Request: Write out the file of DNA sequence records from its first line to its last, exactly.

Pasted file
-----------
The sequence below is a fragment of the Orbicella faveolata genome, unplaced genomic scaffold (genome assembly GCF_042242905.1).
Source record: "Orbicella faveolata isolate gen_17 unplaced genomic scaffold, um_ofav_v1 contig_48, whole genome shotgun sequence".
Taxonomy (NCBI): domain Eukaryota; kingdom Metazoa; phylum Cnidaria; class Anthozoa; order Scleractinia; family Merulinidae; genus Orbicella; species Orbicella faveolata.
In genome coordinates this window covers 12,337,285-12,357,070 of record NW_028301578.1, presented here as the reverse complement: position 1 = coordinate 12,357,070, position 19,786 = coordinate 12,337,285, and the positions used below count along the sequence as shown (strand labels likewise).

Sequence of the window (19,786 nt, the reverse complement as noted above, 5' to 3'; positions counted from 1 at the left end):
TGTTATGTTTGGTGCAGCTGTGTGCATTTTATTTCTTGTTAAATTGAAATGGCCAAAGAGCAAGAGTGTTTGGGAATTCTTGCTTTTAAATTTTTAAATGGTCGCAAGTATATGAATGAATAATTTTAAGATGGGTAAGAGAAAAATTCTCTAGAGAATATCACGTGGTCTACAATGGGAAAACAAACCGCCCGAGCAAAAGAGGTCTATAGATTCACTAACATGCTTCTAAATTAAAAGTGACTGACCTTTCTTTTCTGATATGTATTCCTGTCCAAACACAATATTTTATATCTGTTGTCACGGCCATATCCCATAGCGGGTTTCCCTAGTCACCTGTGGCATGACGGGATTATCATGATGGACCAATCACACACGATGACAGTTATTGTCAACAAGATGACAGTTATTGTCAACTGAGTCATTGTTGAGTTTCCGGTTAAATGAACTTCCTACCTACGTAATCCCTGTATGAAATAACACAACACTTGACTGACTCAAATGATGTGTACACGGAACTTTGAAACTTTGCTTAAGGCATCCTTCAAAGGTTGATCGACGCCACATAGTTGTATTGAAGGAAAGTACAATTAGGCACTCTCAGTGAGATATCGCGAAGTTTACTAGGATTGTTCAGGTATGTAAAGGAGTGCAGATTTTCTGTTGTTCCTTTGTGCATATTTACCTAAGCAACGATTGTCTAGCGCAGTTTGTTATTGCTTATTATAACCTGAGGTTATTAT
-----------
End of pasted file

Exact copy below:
The sequence below is a fragment of the Orbicella faveolata genome, unplaced genomic scaffold (genome assembly GCF_042242905.1).
Source record: "Orbicella faveolata isolate gen_17 unplaced genomic scaffold, um_ofav_v1 contig_48, whole genome shotgun sequence".
Taxonomy (NCBI): domain Eukaryota; kingdom Metazoa; phylum Cnidaria; class Anthozoa; order Scleractinia; family Merulinidae; genus Orbicella; species Orbicella faveolata.
In genome coordinates this window covers 12,337,285-12,357,070 of record NW_028301578.1, presented here as the reverse complement: position 1 = coordinate 12,357,070, position 19,786 = coordinate 12,337,285, and the positions used below count along the sequence as shown (strand labels likewise).

Sequence of the window (19,786 nt, the reverse complement as noted above, 5' to 3'; positions counted from 1 at the left end):
TGTTATGTTTGGTGCAGCTGTGTGCATTTTATTTCTTGTTAAATTGAAATGGCCAAAGAGCAAGAGTGTTTGGGAATTCTTGCTTTTAAATTTTTAAATGGTCGCAAGTATATGAATGAATAATTTTAAGATGGGTAAGAGAAAAATTCTCTAGAGAATATCACGTGGTCTACAATGGGAAAACAAACCGCCCGAGCAAAAGAGGTCTATAGATTCACTAACATGCTTCTAAATTAAAAGTGACTGACCTTTCTTTTCTGATATGTATTCCTGTCCAAACACAATATTTTATATCTGTTGTCACGGCCATATCCCATAGCGGGTTTCCCTAGTCACCTGTGGCATGACGGGATTATCATGATGGACCAATCACACACGATGACAGTTATTGTCAACAAGATGACAGTTATTGTCAACTGAGTCATTGTTGAGTTTCCGGTTAAATGAACTTCCTACCTACGTAATCCCTGTATGAAATAACACAACACTTGACTGACTCAAATGATGTGTACACGGAACTTTGAAACTTTGCTTAAGGCATCCTTCAAAGGTTGATCGACGCCACATAGTTGTATTGAAGGAAAGTACAATTAGGCACTCTCAGTGAGATATCGCGAAGTTTACTAGGATTGTTCAGGTATGTAAAGGAGTGCAGATTTTCTGTTGTTCCTTTGTGCATATTTACCTAAGCAACGATTGTCTAGCGCAGTTTGTTATTGCTTATTATAACCTGAGGTTATTAT